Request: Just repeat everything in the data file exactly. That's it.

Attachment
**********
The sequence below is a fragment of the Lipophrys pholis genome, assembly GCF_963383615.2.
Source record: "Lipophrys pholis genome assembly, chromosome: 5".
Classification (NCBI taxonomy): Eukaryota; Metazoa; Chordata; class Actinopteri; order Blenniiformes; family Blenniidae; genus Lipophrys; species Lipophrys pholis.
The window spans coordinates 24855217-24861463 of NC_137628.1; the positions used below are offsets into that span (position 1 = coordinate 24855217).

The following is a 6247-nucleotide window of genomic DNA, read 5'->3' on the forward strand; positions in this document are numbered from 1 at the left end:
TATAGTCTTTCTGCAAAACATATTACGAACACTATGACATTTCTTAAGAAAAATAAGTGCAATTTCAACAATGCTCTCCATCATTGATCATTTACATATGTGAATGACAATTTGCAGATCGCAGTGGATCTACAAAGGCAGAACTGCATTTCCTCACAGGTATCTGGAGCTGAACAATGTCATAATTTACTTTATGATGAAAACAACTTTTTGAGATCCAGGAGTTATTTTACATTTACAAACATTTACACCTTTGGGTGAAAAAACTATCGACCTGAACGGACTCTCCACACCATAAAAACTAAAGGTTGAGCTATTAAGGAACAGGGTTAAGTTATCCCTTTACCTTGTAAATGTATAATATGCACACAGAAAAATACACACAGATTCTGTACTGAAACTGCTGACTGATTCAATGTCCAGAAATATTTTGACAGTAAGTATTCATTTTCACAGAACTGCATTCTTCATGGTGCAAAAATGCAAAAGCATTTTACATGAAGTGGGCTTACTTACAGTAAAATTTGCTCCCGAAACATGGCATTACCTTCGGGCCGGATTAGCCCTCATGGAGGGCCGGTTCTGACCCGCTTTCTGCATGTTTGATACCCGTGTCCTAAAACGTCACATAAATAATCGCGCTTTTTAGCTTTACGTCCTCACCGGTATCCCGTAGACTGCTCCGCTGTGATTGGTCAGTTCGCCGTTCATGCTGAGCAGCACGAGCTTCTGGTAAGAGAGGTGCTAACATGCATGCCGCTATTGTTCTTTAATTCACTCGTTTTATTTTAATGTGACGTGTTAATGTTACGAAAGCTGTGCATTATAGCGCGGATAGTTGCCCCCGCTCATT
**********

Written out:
The sequence below is a fragment of the Lipophrys pholis genome, assembly GCF_963383615.2.
Source record: "Lipophrys pholis genome assembly, chromosome: 5".
Classification (NCBI taxonomy): Eukaryota; Metazoa; Chordata; class Actinopteri; order Blenniiformes; family Blenniidae; genus Lipophrys; species Lipophrys pholis.
The window spans coordinates 24855217-24861463 of NC_137628.1; the positions used below are offsets into that span (position 1 = coordinate 24855217).

The following is a 6247-nucleotide window of genomic DNA, read 5'->3' on the forward strand; positions in this document are numbered from 1 at the left end:
TATAGTCTTTCTGCAAAACATATTACGAACACTATGACATTTCTTAAGAAAAATAAGTGCAATTTCAACAATGCTCTCCATCATTGATCATTTACATATGTGAATGACAATTTGCAGATCGCAGTGGATCTACAAAGGCAGAACTGCATTTCCTCACAGGTATCTGGAGCTGAACAATGTCATAATTTACTTTATGATGAAAACAACTTTTTGAGATCCAGGAGTTATTTTACATTTACAAACATTTACACCTTTGGGTGAAAAAACTATCGACCTGAACGGACTCTCCACACCATAAAAACTAAAGGTTGAGCTATTAAGGAACAGGGTTAAGTTATCCCTTTACCTTGTAAATGTATAATATGCACACAGAAAAATACACACAGATTCTGTACTGAAACTGCTGACTGATTCAATGTCCAGAAATATTTTGACAGTAAGTATTCATTTTCACAGAACTGCATTCTTCATGGTGCAAAAATGCAAAAGCATTTTACATGAAGTGGGCTTACTTACAGTAAAATTTGCTCCCGAAACATGGCATTACCTTCGGGCCGGATTAGCCCTCATGGAGGGCCGGTTCTGACCCGCTTTCTGCATGTTTGATACCCGTGTCCTAAAACGTCACATAAATAATCGCGCTTTTTAGCTTTACGTCCTCACCGGTATCCCGTAGACTGCTCCGCTGTGATTGGTCAGTTCGCCGTTCATGCTGAGCAGCACGAGCTTCTGGTAAGAGAGGTGCTAACATGCATGCCGCTATTGTTCTTTAATTCACTCGTTTTATTTTAATGTGACGTGTTAATGTTACGAAAGCTGTGCATTATAGCGCGGATAGTTGCCCCCGCTCATT